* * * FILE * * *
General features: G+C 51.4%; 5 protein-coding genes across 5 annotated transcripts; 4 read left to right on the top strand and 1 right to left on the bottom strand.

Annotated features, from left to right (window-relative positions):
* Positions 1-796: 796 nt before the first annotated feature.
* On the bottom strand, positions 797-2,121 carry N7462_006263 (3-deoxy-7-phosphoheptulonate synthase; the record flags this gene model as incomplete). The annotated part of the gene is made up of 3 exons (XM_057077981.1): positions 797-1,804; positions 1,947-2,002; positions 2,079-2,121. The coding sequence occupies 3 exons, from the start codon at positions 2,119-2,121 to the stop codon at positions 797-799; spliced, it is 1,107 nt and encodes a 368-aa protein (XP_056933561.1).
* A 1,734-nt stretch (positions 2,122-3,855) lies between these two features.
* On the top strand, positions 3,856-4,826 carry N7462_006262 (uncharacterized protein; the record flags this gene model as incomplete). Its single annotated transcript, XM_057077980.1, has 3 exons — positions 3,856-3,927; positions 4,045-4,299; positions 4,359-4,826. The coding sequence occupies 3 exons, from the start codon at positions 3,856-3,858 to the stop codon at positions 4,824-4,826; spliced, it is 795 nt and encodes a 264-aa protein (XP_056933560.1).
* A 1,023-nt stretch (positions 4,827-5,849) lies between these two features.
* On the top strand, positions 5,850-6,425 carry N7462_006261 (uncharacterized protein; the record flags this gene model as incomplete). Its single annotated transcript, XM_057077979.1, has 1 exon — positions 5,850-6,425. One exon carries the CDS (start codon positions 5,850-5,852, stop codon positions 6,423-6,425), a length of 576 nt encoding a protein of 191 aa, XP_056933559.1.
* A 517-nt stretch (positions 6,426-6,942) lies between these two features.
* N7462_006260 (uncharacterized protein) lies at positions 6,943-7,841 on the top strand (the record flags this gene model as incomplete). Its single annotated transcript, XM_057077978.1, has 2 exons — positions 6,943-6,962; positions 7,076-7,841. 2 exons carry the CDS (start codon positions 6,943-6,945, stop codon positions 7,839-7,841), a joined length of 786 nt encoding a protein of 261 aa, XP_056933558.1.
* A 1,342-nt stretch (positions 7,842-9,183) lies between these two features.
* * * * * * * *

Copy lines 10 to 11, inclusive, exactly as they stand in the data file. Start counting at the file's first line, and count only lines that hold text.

* N7462_006260 (uncharacterized protein) lies at positions 6,943-7,841 on the top strand (the record flags this gene model as incomplete). Its single annotated transcript, XM_057077978.1, has 2 exons — positions 6,943-6,962; positions 7,076-7,841. 2 exons carry the CDS (start codon positions 6,943-6,945, stop codon positions 7,839-7,841), a joined length of 786 nt encoding a protein of 261 aa, XP_056933558.1.
* A 1,342-nt stretch (positions 7,842-9,183) lies between these two features.